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Thread: Night Fighting for WW2

  1. #1

    Default Night Fighting for WW2

    Night Fighting Rules for Wings of Glory WW2 by Peter Landry (teaticket)

    ARES has released several planes for night battles but haven’t released any rules yet. I’ve wanted to use these planes not in the normal daytime battles we tend to use them in, but at night. I have given up waiting and have made my attempt at night rules below.

    These rules are written with the thought that you know there is/are enemy about nearby. The challenge now is to get the enemy in visual contact so you can fire upon them. This is not a super detailed simulation but a rather simple rules set to get a feel for night fighting where planes are not easily seen and can come into and go out of visual contact.

    How you write your scenarios is of course up to you. I would suggest that bombers (either AI or player flown) should fly a straight course until found and if in formation always moving straight. If not in a formation then maybe fly a random route but still towards the target, off board or not.


    1. Additions to the normal turn sequence.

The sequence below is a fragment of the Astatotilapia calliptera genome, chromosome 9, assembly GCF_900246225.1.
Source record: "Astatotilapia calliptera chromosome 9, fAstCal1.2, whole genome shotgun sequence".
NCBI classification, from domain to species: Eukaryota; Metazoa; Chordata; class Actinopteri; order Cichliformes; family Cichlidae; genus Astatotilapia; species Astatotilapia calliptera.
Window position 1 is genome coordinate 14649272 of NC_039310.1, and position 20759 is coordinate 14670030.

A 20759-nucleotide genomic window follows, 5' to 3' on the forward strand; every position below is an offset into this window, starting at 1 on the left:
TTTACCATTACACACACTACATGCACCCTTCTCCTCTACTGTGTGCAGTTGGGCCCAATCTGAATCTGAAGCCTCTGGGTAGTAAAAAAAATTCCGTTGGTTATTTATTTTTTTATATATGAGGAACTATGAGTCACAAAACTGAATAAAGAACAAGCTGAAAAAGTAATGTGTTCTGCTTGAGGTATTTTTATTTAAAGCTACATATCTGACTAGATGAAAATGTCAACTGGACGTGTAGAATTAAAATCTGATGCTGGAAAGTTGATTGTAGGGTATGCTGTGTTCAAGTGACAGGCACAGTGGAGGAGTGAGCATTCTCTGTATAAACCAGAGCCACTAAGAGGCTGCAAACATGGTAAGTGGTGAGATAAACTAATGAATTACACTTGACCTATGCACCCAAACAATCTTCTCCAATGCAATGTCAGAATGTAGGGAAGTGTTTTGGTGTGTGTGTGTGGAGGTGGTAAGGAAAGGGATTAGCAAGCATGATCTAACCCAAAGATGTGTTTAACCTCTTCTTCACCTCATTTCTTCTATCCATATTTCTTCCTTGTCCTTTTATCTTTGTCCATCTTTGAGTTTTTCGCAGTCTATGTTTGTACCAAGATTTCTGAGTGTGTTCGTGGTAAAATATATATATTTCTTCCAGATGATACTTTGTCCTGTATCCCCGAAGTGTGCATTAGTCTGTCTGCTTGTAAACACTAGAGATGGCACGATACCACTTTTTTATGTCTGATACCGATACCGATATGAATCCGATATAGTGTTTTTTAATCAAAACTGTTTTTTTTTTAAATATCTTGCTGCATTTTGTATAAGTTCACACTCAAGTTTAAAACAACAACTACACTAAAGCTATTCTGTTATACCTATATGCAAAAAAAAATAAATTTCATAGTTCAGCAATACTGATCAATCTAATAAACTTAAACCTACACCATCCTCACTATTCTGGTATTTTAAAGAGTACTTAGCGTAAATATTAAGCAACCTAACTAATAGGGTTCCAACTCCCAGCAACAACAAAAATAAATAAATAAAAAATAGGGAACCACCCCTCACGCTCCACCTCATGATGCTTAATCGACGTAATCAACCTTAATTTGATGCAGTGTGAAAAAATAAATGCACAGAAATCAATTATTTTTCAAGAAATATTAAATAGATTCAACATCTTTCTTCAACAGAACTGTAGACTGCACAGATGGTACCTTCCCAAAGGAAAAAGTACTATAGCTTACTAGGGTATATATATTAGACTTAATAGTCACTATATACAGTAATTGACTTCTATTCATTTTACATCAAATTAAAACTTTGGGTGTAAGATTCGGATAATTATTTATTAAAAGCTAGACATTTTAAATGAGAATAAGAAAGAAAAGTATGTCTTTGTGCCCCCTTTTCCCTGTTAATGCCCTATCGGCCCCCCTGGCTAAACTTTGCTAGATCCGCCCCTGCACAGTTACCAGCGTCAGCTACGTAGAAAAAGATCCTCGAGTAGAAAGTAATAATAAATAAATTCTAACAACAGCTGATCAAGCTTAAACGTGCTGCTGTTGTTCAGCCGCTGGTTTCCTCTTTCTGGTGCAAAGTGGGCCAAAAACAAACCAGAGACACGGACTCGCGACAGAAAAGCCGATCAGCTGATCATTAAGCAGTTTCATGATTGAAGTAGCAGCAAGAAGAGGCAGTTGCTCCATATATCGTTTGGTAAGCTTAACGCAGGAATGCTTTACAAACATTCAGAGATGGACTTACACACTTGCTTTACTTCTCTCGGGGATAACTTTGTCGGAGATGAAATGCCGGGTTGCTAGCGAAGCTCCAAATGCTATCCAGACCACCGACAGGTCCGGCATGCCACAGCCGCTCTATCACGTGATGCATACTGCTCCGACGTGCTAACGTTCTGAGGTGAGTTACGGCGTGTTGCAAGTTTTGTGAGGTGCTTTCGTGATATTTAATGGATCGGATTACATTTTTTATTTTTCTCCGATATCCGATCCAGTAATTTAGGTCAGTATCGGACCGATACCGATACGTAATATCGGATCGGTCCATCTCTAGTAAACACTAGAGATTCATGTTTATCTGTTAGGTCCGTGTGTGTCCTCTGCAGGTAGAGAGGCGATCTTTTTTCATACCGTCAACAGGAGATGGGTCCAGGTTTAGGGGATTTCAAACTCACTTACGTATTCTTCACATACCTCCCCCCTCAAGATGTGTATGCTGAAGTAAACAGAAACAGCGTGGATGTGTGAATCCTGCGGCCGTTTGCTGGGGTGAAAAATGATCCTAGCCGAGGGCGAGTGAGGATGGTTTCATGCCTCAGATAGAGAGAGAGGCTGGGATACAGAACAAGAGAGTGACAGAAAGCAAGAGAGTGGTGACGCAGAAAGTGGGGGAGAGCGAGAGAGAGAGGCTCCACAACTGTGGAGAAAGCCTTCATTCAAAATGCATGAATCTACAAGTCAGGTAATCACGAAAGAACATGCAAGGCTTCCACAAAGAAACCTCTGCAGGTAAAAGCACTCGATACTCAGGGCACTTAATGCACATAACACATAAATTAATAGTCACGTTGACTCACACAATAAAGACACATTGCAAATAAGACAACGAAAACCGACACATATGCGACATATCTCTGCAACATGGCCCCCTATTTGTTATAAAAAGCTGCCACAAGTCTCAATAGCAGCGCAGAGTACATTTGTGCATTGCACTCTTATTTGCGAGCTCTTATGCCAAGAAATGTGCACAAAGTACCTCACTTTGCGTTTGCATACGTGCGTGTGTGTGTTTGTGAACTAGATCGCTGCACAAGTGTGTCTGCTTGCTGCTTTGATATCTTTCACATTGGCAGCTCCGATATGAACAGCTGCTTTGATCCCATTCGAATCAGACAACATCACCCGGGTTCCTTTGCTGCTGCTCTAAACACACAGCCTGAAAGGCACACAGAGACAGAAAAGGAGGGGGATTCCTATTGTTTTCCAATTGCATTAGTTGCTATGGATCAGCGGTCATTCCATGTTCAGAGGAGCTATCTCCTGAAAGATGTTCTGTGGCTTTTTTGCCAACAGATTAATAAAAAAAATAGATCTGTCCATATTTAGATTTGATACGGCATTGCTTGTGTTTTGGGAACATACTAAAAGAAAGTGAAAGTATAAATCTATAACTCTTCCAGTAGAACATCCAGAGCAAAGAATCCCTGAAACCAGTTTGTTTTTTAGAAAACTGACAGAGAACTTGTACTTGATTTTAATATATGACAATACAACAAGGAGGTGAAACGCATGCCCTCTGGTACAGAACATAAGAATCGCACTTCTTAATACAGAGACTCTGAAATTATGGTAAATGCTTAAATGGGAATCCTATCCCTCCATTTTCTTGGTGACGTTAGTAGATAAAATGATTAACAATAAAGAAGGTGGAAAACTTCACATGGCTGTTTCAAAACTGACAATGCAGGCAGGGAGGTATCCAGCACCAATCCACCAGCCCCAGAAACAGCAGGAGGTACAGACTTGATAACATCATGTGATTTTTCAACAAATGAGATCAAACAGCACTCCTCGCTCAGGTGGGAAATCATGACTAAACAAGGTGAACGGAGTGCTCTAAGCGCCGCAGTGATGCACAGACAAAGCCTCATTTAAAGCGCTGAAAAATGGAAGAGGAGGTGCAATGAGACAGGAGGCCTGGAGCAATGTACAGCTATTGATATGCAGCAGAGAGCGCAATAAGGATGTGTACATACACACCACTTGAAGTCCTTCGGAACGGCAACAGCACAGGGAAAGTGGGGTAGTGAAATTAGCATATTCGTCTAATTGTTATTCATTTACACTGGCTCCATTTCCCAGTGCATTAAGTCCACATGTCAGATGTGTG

1.1, After all movement has been completed there will be a spotting phase.

    1.2, After all firing, spotting is updated.



    2. New counters to be used for Night Fighting are Spotlights and Eyes.

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    Spotlight counters are placed on planes than have been spotted. Eyes are placed on planes that are within long range of the spotted plane. (there will be another set of 13-24 counters in the files for larger battles)

    Using the counters.
    2.1 Each plane gets a Spot ALL, a #Spotlight and set of corresponding color #Eyes before the game starts.
    Whenever this plane is spotted it will place on it either the Spotlight ALL or the #Spotlight, or both if shooting. The #Eyes are placed on planes within long range that see this plane.